If you’re feeling a sense of loss with all the recent theme park announcements that have come during the Summer of 2017, you’re not alone. Universe of Energy, The Great Movie Ride, Dragon’s Challenge and several more are on the chopping block. Even an iconic attraction, Pirates of the Caribbean is getting yet another upgrade to become more politically correct.
Whenever these announcements are made, there seems to be a lot of opinions tossed around. Some people think that the theme park that they love has somehow betrayed them. Others are excited for change. While some seem to have mixed feelings: sad to see an older attraction go, yet excited for the possibility of the future.
No matter where you stand, one thing is clear: however you want to react to an announcement of the closure or major change in an attraction, that’s your prerogative. People get sentimental for different reasons. Maybe Dragon’s Challenge was your first roller coaster. Perhaps The Great Movie Ride was your first theme park job. Or it could be that you just aren’t a fan of change and want the classics to remain classics because nostalgia is important to you.
I get it. I describe it like this: once a television show is canceled, you can still relive it through re-runs for decades to come. Even though your favorite tv characters aren’t creating new episodes, you can still go and revisit them anytime via the magic of the internet and DVD. Theme park attractions? No matter how many times you watch them on YouTube or listen to the soundtrack, it’s just not quite the same.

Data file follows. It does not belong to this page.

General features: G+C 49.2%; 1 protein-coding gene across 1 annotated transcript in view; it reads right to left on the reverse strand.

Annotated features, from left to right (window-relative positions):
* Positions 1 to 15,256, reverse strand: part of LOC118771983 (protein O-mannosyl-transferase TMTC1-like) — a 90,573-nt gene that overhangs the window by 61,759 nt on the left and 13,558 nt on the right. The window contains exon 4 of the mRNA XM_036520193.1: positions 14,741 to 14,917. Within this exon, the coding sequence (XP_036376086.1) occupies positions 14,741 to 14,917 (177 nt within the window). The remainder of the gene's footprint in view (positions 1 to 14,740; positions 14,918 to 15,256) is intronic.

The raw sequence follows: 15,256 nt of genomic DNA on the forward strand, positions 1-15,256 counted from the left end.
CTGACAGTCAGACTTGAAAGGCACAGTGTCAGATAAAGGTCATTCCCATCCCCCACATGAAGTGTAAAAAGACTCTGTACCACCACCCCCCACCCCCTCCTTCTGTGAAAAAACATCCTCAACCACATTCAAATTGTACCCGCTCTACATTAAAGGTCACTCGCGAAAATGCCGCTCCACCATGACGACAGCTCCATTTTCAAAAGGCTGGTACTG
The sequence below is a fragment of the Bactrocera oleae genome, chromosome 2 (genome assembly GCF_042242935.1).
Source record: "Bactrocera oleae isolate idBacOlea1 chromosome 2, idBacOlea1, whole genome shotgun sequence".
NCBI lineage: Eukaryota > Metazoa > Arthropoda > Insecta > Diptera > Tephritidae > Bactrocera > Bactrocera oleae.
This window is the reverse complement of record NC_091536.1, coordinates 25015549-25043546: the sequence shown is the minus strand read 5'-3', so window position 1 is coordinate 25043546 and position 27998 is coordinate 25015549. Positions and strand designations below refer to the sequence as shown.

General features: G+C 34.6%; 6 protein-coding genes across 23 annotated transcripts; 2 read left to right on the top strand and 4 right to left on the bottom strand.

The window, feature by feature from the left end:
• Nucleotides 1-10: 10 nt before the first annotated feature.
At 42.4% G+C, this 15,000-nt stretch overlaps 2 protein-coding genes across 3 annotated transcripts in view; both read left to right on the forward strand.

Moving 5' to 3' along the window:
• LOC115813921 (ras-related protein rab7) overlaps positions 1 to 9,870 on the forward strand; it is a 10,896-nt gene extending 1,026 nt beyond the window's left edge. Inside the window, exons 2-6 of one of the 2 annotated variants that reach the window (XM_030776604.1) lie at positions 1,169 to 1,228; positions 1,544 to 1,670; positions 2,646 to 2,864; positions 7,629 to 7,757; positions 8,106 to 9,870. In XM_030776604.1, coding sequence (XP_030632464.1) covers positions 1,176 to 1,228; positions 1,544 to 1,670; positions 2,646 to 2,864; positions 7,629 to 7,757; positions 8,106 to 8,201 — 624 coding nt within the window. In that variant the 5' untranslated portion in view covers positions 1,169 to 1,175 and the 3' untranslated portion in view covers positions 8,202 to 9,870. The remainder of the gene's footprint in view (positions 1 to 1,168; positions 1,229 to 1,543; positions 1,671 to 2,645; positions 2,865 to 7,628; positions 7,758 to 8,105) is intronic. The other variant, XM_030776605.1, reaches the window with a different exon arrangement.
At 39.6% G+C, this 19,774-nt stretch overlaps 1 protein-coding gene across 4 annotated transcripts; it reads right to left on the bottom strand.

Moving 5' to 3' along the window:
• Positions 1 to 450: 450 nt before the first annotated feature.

For example, no matter how dated Universe of Energy at Epcot was when it closed, I will have a soft spot for being in that building and experiencing the ride firsthand. Personally, I thought the attraction featured the best soundtrack of any ride on the planet. Sure, I have it all on mp3, but hearing it in these huge cavernous theaters with that sound system and in those hard plastic seats – it’s never going to be the same experiencing it virtually in any form.
Now comes the tough part. If the closure or major change of any theme park attraction makes you overly angry or gives you anxiety? Being a theme park fan might not be the hobby for you. This industry can not exist without growth and change. And despite popular belief, land and budget is not unlimited and creating a new building and space for every new attraction is beyond impractical.
Now let’s get to the important question: why? Why do certain attractions get the ax while others live an extended life? That answer is complicated and even after I explain it, you may not like it.
Let’s take The Great Movie Ride as an example. The first thing to remember about any major renovation in a Disney or Universal park is Intellectual Property is king. The Great Movie Ride featured many timeless movie franchises. So why not update? Since the park opened in 1989, there are literally dozens of popular film franchises to choose from that are owned by Disney. So it would be fairly easy to retrofit nearly every scene in the ride with more current (and arguably popular) films from more recent times, right?